Review by FiftyTen

Reviewed: 04/28/08

The World Gives Back What You Put In

I didn't expect this game to be an obvious contender for the best DS game made. Perhaps not for everyone--but at least for this writer, and many others.
The World Ends With You is compellingly deep and rich game among ANY system- forget that it's a handheld game. The experience this game will give you will likely be as good as most any console game you've played. Everything in the game, from the art style and the city you play in, to the innovative combat and item systems, works together to create something truly unique that almost any gamer will enjoy.


The story at first seemed only slightly intriguing; after an hour or two with the game it became increasingly interesting and difficult to put down. The protagonist, a loner emo teen named Neku that always wears headphones, wakes up on the streets of his home city, Shibuya. He finds an odd pin on his chest. He soon discovers that this pin allows him to possess the power of telepathy and read other people's thoughts--quite a gift for a character who doesn't care about anybody. But its not just the mind-reading pin that is strange. All of Shibuya seems to be different. After being attacked by some creatures called Noise, Neku encounters a young girl that becomes his partner to fight the noise. Neku and his partner are players in a creepy game that their lives depend upon. Each day they have a mission given to them by the game's moderators, a strange and colorful group themselves, and they have a time-limit to accomplish it in. If your heart just sunk from the thought of having a time-limit, do not fret. The time-limit is merely part of the story. You can take as much or as little time as you like on any given day, for any given mission. The story unfolds with enough twists and turns for you to eagerly play to see what happens next. It isn't the most spectacular story you have ever experienced, but undeniably one of the best you'll get on the DS.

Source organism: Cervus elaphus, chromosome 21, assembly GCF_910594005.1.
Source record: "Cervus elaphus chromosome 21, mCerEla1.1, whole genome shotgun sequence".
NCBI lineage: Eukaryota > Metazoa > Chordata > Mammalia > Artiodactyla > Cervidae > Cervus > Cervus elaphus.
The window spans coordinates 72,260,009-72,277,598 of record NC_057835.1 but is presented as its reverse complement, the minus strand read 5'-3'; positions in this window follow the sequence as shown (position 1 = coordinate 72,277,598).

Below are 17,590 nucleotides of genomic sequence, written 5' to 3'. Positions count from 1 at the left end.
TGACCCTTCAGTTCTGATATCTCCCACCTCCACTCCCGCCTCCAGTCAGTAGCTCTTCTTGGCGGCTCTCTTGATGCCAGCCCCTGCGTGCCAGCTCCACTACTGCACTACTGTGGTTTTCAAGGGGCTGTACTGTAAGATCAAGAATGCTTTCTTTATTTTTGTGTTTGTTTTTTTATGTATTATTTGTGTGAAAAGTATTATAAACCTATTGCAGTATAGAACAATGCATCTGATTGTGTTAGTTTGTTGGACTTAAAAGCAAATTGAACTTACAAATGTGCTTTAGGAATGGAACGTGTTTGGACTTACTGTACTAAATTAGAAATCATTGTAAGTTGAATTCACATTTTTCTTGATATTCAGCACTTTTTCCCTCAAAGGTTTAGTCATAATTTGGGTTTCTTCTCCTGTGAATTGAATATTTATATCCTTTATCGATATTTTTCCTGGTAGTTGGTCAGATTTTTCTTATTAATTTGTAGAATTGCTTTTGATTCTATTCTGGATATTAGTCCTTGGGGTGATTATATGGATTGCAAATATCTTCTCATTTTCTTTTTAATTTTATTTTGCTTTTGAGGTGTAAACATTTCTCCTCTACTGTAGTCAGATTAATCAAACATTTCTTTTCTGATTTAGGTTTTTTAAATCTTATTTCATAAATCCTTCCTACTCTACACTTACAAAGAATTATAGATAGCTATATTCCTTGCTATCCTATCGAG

Neku is, as stated, emo about every situation through a good part of game--which can be irritating for some players. However, he develops well as a character and you will likely be rooting for the spiky-haired introvert well before the end of the game. Character development is one of the stronger parts of the game's story. Each character has a unique personality and story, both characters you play with as well as those you don't.

The dialogue is aplenty here, adding lots of depth to the story and character development.


Using a manga-inspired approach, the graphics and art style compliment the story and feel of Shibuya perfectly. Everything is very colorful and lively, each area of Shibuya feels unique and interesting. The attention to detail with the backgrounds, animations, and even the menu system is second-to-none. However as good looking as this game is, it takes a backseat to the gameplay, as should any game worth playing.


The gameplay, though innovative and like nothing done in any game, can be difficult to adjust to for some people. Using both the touch screen and top screen, players must fight through Noise battles using both Neku (on the touch screen) and his partner (on the top screen). The Noise you fight appear on both screens, so both players are actually fighting the same enemies. Neku's movement and attacks are virtually entirely stylus controlled (with the exception of some moves which require blowing into the mic) while the partner's attacks are controlled via the directional pad (or abyx for lefties).